Breckendridge's Vanilla Porter is sweet but not overpowering.
WHERE TO GET THE GOODS
Unibroue Ephemere: Treasure Island, 1639 N. Wells; Binny’s, 1720 N. Marcey; Duke’s, 2616 N. Clark; Cork Lounge, 1822 W. Addison; Fountainhead, 1970 W. Montrose
Breckenridge Vanilla Porter: Diversey Prestige Liquors, 946 W. Diversey; Miska’s (multiple locations); R.J. Grunts, 2056 N. Lincoln Park West; Old Town Social, 455 W. North; U.S. Beer Co., 1801 N. Clybourn
Revolution Brewing: 2323 N. Milwaukee
Truffle Truffle: truffletruffle.com
Updated: August 24, 2011 12:38AM
Flavored beers have never done much for me. Even years ago, after I graduated from diluted chuggable swill to craft brews and started to appreciate the subtle aromas and flavors of beer - citrus, lavender, coriander, bread and dozens of others - I had an aversion to any label that promised beer plus something else.
Generally, I want my beer to taste like beer. That leaves a lot of room for interpretation because the great beers of the world offer a massive range of aromas and flavors.
The essential ingredients needed to make beer - barley, yeast, hops (and water) - create flavors and aromas on their own. Adding small amounts of a non-essential ingredient can adds complexity to those flavors. But when a beer stakes its claim on another flavor as part of its identity, it's usually not for me.
Most often, flavored beers lean toward sweet. They are flavored with pumpkin or blueberries or cinnamon or something even worse. You don't see a lot of beers with broccoli or onions on their labels. You don't see "steak ales," "chicken gravy lagers" or "pork chop porters." You see beers with very clear indications of sweetness ahead.
I love sweet in all of its manifestations: chocolate, fruit, caramel, '70s pop music. And I sometimes enjoy beers that offer suggestions of those sweet flavors. But I usually don't want the sweetness to dominate.
I generally avoid offerings that sound gimmicky, and in cases when I have sampled those concoctions, my suspicions have been justified. If I want candy, I'll get some candy. And I hold candy to the same standards where gimmicky is concerned.
I thought the Beer & Pretzel Marshmallows (covered in chocolate) from Chicago's Truffle Truffle sounded like a stretch, but I tried them anyway - a testament to my dedication, obviously.
They were insanely good, and not too beer-like. When I eat candy, I want to taste the sweetness of sugar. When I drink beer, I want to taste the subtle flavors that its essential ingredients naturally impart.
There are exceptions, of course. Ephemere, made by Unibroue of Canada, is a white ale brewed with apple must. It delivers a green apple sock in the nose but the flavor offers less of that and more of other pleasant fruits that are familiar but hard to identify. You get a little bit of apple and a little bit of . . . is it apricot, is it peach, is it watermelon?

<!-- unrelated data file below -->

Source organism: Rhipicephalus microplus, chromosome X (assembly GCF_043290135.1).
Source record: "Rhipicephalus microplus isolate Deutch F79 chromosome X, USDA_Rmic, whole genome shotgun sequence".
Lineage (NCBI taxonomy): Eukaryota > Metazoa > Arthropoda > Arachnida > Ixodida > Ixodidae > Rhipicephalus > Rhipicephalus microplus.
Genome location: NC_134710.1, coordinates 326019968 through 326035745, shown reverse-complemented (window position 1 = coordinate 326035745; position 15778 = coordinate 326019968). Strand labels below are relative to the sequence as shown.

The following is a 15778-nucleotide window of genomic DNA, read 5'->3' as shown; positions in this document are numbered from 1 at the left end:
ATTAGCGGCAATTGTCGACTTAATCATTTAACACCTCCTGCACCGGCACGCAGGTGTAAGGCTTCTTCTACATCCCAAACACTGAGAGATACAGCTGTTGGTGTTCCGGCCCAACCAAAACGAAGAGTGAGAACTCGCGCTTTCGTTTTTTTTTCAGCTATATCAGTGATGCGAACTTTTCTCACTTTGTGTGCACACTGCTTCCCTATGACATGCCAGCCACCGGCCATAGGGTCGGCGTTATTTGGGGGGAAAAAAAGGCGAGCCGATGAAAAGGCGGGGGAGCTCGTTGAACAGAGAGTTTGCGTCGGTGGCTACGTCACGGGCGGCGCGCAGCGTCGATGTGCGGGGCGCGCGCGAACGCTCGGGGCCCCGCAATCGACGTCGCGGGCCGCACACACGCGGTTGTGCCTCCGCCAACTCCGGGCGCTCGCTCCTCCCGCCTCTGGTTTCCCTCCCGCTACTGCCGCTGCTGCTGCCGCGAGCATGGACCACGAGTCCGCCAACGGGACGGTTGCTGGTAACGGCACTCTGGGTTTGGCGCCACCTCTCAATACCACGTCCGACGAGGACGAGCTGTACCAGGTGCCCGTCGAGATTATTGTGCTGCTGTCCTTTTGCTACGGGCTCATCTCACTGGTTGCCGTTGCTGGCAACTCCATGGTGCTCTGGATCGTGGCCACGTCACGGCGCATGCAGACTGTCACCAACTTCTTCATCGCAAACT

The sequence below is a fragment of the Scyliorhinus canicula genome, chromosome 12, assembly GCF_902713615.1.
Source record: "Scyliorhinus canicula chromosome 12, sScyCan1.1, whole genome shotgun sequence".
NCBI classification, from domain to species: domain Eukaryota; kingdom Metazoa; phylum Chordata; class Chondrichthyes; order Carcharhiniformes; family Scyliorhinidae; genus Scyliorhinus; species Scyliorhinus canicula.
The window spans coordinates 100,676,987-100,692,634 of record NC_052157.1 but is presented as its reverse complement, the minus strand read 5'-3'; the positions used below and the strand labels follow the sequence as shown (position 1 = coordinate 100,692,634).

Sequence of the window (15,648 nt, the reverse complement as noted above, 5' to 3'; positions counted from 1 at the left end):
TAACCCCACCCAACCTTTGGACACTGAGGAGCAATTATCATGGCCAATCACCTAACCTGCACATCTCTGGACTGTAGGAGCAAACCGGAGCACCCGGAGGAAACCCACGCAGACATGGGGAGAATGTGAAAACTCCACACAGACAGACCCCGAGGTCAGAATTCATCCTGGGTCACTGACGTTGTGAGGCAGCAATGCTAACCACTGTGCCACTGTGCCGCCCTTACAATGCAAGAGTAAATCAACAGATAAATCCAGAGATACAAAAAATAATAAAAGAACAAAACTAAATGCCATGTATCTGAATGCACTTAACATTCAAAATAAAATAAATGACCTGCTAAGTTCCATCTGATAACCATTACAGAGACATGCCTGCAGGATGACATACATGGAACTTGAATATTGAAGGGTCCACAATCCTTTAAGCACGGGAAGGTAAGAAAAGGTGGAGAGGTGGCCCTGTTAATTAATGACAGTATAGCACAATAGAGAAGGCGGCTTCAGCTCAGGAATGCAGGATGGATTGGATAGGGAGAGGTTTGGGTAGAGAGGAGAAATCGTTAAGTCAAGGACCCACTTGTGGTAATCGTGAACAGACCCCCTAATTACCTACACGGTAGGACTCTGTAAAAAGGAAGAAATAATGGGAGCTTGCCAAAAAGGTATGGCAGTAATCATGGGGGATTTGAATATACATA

Whatever it is, it's fresh and alive and not overpowering, and it doesn't distract from the taste of beer. This is a great warm-weather sipper. Drink it outside with some Cheddar cheese.
Maybe I like Ephemere because it is not too appley. And maybe I like Truffle Truffle's beer and pretzel candy (both the marshmallows and the brittle) because it is first and foremost good candy.
To be clear, Ephemere is indeed a little appley. If you've got something against the forbidden fruit, this brew is not for you. But who doesn't like apples? And who doesn't like candy with marshmallow in it?
Skewing even sweeter than apple ale, the Breckenridge Vanilla Porter was a pleasant surprise for me. Vanilla is low on my list of favorite sweets - way low. It is well below chocolate, caramel and lemon, and somewhere slightly above date, lime and pear.
Yet, I have to admit, the Breckenridge folks got it right with their Vanilla Porter. The beer is lip-licking sweet but not overpowering. It would pair well with chocolate desserts and even roasted meats, the same way a milk shake would go well with a hamburger.
I would not want to drink a six-pack of Vanilla Porter in one day, but a bottle or two could be a nice treat with dessert. And it's only 4.7 percent alcohol, so if it's the last thing you drink all night, it won't give you the bed spins.
A beer doesn't have to be spiked with sweetness to be an appropriate dessert brew. Lots of beers develop hints of chocolate or fruit on their own in the brewing process, without being expressly fruit- or chocolate-flavored.
For a darker and heartier end-of-the-night pint, go to Revolution Brewing in Logan Square and try the Eugene porter. It tastes like cocoa and campfire in a glass.
Brewmaster Jim Cibak says it would be "perfect with a slice of chocolate cake," and I agree. I think it would also be great with s'mores.
Now, if someone comes up with marshmallow beer? That's where I draw the line.
Michael Austin is a Chicago free-lance writer. E-mail him at firstname.lastname@example.org.